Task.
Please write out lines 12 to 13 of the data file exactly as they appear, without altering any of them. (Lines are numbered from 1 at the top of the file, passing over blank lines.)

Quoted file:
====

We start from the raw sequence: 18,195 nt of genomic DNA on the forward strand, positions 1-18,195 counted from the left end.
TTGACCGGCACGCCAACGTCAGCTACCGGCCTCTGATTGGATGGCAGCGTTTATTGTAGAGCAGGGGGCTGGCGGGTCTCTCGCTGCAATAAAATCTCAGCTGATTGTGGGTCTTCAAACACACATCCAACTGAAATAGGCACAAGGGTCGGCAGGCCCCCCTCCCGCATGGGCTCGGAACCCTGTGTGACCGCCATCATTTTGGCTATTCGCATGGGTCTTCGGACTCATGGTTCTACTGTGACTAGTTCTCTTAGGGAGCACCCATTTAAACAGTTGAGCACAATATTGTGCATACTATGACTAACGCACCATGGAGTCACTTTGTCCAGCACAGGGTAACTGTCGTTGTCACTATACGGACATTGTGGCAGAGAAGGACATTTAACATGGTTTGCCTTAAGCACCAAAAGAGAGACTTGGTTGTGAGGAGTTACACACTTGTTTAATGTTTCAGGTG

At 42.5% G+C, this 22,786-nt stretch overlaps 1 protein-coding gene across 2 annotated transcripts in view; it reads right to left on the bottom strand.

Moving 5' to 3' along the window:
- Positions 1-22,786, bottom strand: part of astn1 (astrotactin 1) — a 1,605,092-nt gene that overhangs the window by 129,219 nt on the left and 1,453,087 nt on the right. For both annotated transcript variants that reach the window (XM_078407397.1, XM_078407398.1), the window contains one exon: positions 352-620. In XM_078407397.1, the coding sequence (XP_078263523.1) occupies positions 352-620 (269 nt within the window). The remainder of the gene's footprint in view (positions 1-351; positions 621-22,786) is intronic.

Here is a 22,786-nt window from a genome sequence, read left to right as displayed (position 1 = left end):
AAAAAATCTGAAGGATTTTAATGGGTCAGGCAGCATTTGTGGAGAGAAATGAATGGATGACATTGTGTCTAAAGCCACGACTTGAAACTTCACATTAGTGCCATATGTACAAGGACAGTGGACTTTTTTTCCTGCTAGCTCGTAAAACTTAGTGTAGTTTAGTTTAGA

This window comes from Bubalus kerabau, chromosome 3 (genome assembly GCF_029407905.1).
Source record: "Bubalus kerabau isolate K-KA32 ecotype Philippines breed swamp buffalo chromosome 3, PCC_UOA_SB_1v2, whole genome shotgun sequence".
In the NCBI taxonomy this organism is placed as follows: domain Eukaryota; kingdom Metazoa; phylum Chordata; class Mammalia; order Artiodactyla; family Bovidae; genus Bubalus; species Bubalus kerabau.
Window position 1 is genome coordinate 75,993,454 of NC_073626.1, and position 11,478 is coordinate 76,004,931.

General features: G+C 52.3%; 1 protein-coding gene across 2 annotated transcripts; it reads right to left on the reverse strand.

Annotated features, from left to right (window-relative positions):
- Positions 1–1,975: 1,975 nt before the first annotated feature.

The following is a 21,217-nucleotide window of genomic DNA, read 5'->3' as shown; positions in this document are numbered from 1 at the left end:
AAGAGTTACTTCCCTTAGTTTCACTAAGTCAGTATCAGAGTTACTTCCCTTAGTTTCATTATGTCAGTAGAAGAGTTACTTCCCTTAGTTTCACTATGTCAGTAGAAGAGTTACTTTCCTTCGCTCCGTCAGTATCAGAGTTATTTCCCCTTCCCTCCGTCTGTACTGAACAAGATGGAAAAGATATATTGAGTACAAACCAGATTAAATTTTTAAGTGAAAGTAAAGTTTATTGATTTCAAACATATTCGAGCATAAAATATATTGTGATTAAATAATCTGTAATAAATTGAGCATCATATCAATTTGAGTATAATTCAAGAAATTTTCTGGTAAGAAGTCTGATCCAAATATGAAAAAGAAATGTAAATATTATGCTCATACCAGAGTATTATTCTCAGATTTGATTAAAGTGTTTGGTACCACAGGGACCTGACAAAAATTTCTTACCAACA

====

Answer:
General features: G+C 52.3%; 1 protein-coding gene across 2 annotated transcripts; it reads right to left on the reverse strand.

Annotated features, from left to right (window-relative positions):